A DIGITAL MUSIC REVOLUTION
Once upon a time, people were forced to carry clunky Discmans and schlep their favorite CDs around with them just to enjoy their favorite songs. But all of that changed on October 23, 2001, when Apple revolutionized the digital music market with the launch of the iPod. Described by then-CEO Steve Jobs as “1,000 songs in your pocket,” the sleek music player changed the way we listened to music forever. Its compact design was less bulky, and more attractive and user friendly than competing digital players already on the market. Initial sales, however, were slow.
With a steep $400 price tag, only 10 gigabytes of hard drive space and compatibility exclusive with Mac computers, Apple managed to sell 376,000 iPods its first year out. But by the time it introduced the fifth-generation iPod in 2005—equipped with a color screen, video playback, cheaper price and more space ($299 for 30 gigabytes)—sales were through the roof with 6.5 million iPods sold during the fourth quarter of that year alone.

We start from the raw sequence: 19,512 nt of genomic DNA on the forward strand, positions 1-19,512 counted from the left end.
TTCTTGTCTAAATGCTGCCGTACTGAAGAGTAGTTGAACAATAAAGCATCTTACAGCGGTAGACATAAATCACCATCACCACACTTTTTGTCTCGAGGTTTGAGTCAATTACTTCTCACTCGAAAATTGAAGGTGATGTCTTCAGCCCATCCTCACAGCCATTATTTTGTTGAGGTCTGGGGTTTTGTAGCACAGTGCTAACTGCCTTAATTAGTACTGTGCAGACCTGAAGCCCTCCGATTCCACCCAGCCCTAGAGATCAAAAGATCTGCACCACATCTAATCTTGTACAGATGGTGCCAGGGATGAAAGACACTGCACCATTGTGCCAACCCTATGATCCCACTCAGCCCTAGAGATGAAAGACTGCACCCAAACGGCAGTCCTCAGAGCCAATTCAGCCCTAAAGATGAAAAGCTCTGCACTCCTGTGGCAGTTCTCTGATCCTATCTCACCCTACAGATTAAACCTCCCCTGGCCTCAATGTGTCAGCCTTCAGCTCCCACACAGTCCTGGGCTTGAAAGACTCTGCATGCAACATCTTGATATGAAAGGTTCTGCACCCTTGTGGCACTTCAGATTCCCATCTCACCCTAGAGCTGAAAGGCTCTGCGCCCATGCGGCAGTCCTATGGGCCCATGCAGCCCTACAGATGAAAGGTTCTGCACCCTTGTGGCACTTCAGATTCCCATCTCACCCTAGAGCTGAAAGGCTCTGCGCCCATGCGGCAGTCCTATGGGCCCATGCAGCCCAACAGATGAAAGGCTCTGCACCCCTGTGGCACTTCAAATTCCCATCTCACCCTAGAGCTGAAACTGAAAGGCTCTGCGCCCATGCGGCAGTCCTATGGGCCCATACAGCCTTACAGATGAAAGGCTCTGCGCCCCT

Over the years, many variations of the iconic music player have sprung up: iPod mini, iPod Nano, iPod Shuffle, and the iPod Touch, which became the first touch screen-based music player in 2007 with a 3.5-inch screen and 16 gigabytes of storage space. Eventually, automobile makers such as BMW, Volvo and Toyota began to give music lovers “the hook-up” when they started including iPod integration kits in their cars.
iPod sales peaked in 2008 with 54.8 million units sold, and although they’ve been on a steady decline ever since, it still remains the No. 1 selling music player in the world with 70% of the market on lock and over 300 million units sold to date.